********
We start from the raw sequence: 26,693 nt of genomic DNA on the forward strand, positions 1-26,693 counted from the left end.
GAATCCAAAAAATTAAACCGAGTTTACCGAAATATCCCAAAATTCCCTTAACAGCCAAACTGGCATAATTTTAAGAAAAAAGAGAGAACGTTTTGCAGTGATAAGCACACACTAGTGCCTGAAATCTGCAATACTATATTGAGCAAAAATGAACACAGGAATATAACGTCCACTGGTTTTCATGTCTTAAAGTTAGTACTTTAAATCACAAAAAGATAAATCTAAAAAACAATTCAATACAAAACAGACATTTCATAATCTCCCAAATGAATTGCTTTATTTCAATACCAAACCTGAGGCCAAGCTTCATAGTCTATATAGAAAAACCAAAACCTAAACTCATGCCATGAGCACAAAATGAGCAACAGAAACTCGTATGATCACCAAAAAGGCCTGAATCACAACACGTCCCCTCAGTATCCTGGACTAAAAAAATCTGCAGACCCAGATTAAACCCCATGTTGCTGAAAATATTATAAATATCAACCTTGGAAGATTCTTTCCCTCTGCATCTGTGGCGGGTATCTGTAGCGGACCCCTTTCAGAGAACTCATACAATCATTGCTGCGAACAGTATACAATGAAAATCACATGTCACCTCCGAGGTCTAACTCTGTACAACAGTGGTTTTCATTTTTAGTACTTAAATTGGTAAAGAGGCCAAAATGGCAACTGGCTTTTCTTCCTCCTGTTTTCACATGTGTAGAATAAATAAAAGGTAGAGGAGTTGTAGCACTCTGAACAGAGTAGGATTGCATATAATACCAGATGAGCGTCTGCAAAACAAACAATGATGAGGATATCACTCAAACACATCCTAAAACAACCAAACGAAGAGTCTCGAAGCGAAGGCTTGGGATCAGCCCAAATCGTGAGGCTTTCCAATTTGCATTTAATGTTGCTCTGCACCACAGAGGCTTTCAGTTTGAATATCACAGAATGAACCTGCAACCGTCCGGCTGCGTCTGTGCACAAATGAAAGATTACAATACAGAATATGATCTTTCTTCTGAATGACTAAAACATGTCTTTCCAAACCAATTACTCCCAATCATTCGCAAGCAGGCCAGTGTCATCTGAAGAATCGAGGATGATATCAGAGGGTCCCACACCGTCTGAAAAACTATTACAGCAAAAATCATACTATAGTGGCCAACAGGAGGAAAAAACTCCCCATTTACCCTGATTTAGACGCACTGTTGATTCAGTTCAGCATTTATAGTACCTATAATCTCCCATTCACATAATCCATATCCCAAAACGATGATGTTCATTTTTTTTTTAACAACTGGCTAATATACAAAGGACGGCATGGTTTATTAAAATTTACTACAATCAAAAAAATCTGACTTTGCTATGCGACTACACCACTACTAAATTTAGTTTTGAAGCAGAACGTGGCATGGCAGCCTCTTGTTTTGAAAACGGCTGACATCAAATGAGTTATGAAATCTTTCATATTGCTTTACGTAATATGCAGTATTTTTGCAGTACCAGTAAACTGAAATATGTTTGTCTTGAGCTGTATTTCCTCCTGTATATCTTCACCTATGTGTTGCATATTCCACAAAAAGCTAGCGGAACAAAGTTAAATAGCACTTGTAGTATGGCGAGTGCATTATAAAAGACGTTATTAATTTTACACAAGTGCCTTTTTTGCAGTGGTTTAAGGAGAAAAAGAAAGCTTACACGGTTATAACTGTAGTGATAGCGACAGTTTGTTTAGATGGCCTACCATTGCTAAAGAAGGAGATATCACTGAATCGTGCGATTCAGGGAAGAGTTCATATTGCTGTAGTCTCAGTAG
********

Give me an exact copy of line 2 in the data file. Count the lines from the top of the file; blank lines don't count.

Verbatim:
GAATCCAAAAAATTAAACCGAGTTTACCGAAATATCCCAAAATTCCCTTAACAGCCAAACTGGCATAATTTTAAGAAAAAAGAGAGAACGTTTTGCAGTGATAAGCACACACTAGTGCCTGAAATCTGCAATACTATATTGAGCAAAAATGAACACAGGAATATAACGTCCACTGGTTTTCATGTCTTAAAGTTAGTACTTTAAATCACAAAAAGATAAATCTAAAAAACAATTCAATACAAAACAGACATTTCATAATCTCCCAAATGAATTGCTTTATTTCAATACCAAACCTGAGGCCAAGCTTCATAGTCTATATAGAAAAACCAAAACCTAAACTCATGCCATGAGCACAAAATGAGCAACAGAAACTCGTATGATCACCAAAAAGGCCTGAATCACAACACGTCCCCTCAGTATCCTGGACTAAAAAAATCTGCAGACCCAGATTAAACCCCATGTTGCTGAAAATATTATAAATATCAACCTTGGAAGATTCTTTCCCTCTGCATCTGTGGCGGGTATCTGTAGCGGACCCCTTTCAGAGAACTCATACAATCATTGCTGCGAACAGTATACAATGAAAATCACATGTCACCTCCGAGGTCTAACTCTGTACAACAGTGGTTTTCATTTTTAGTACTTAAATTGGTAAAGAGGCCAAAATGGCAACTGGCTTTTCTTCCTCCTGTTTTCACATGTGTAGAATAAATAAAAGGTAGAGGAGTTGTAGCACTCTGAACAGAGTAGGATTGCATATAATACCAGATGAGCGTCTGCAAAACAAACAATGATGAGGATATCACTCAAACACATCCTAAAACAACCAAACGAAGAGTCTCGAAGCGAAGGCTTGGGATCAGCCCAAATCGTGAGGCTTTCCAATTTGCATTTAATGTTGCTCTGCACCACAGAGGCTTTCAGTTTGAATATCACAGAATGAACCTGCAACCGTCCGGCTGCGTCTGTGCACAAATGAAAGATTACAATACAGAATATGATCTTTCTTCTGAATGACTAAAACATGTCTTTCCAAACCAATTACTCCCAATCATTCGCAAGCAGGCCAGTGTCATCTGAAGAATCGAGGATGATATCAGAGGGTCCCACACCGTCTGAAAAACTATTACAGCAAAAATCATACTATAGTGGCCAACAGGAGGAAAAAACTCCCCATTTACCCTGATTTAGACGCACTGTTGATTCAGTTCAGCATTTATAGTACCTATAATCTCCCATTCACATAATCCATATCCCAAAACGATGATGTTCATTTTTTTTTTAACAACTGGCTAATATACAAAGGACGGCATGGTTTATTAAAATTTACTACAATCAAAAAAATCTGACTTTGCTATGCGACTACACCACTACTAAATTTAGTTTTGAAGCAGAACGTGGCATGGCAGCCTCTTGTTTTGAAAACGGCTGACATCAAATGAGTTATGAAATCTTTCATATTGCTTTACGTAATATGCAGTATTTTTGCAGTACCAGTAAACTGAAATATGTTTGTCTTGAGCTGTATTTCCTCCTGTATATCTTCACCTATGTGTTGCATATTCCACAAAAAGCTAGCGGAACAAAGTTAAATAGCACTTGTAGTATGGCGAGTGCATTATAAAAGACGTTATTAATTTTACACAAGTGCCTTTTTTGCAGTGGTTTAAGGAGAAAAAGAAAGCTTACACGGTTATAACTGTAGTGATAGCGACAGTTTGTTTAGATGGCCTACCATTGCTAAAGAAGGAGATATCACTGAATCGTGCGATTCAGGGAAGAGTTCATATTGCTGTAGTCTCAGTAG